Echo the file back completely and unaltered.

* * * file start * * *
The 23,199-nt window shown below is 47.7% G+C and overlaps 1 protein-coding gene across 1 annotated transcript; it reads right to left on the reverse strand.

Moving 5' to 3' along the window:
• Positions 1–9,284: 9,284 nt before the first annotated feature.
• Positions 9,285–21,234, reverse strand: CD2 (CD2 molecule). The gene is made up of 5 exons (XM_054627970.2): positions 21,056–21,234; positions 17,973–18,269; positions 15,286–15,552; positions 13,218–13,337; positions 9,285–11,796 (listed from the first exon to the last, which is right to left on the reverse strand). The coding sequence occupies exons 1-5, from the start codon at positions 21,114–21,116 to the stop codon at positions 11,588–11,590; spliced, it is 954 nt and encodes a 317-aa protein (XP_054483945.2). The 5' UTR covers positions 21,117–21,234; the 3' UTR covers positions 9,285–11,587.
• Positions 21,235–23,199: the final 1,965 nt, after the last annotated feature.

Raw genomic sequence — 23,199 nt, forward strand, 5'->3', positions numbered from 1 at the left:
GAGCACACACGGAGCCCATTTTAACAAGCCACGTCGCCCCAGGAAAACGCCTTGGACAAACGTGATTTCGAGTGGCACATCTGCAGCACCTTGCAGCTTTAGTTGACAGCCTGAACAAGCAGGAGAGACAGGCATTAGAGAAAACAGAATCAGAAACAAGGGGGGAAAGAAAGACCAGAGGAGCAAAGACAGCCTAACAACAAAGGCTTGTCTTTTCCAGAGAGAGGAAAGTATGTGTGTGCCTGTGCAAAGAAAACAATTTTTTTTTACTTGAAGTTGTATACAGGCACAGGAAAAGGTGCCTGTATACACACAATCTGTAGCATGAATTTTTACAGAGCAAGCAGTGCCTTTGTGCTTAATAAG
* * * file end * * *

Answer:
The 23,199-nt window shown below is 47.7% G+C and overlaps 1 protein-coding gene across 1 annotated transcript; it reads right to left on the reverse strand.

Moving 5' to 3' along the window:
• Positions 1–9,284: 9,284 nt before the first annotated feature.
• Positions 9,285–21,234, reverse strand: CD2 (CD2 molecule). The gene is made up of 5 exons (XM_054627970.2): positions 21,056–21,234; positions 17,973–18,269; positions 15,286–15,552; positions 13,218–13,337; positions 9,285–11,796 (listed from the first exon to the last, which is right to left on the reverse strand). The coding sequence occupies exons 1-5, from the start codon at positions 21,114–21,116 to the stop codon at positions 11,588–11,590; spliced, it is 954 nt and encodes a 317-aa protein (XP_054483945.2). The 5' UTR covers positions 21,117–21,234; the 3' UTR covers positions 9,285–11,587.
• Positions 21,235–23,199: the final 1,965 nt, after the last annotated feature.

Raw genomic sequence — 23,199 nt, forward strand, 5'->3', positions numbered from 1 at the left:
GAGCACACACGGAGCCCATTTTAACAAGCCACGTCGCCCCAGGAAAACGCCTTGGACAAACGTGATTTCGAGTGGCACATCTGCAGCACCTTGCAGCTTTAGTTGACAGCCTGAACAAGCAGGAGAGACAGGCATTAGAGAAAACAGAATCAGAAACAAGGGGGGAAAGAAAGACCAGAGGAGCAAAGACAGCCTAACAACAAAGGCTTGTCTTTTCCAGAGAGAGGAAAGTATGTGTGTGCCTGTGCAAAGAAAACAATTTTTTTTTACTTGAAGTTGTATACAGGCACAGGAAAAGGTGCCTGTATACACACAATCTGTAGCATGAATTTTTACAGAGCAAGCAGTGCCTTTGTGCTTAATAAG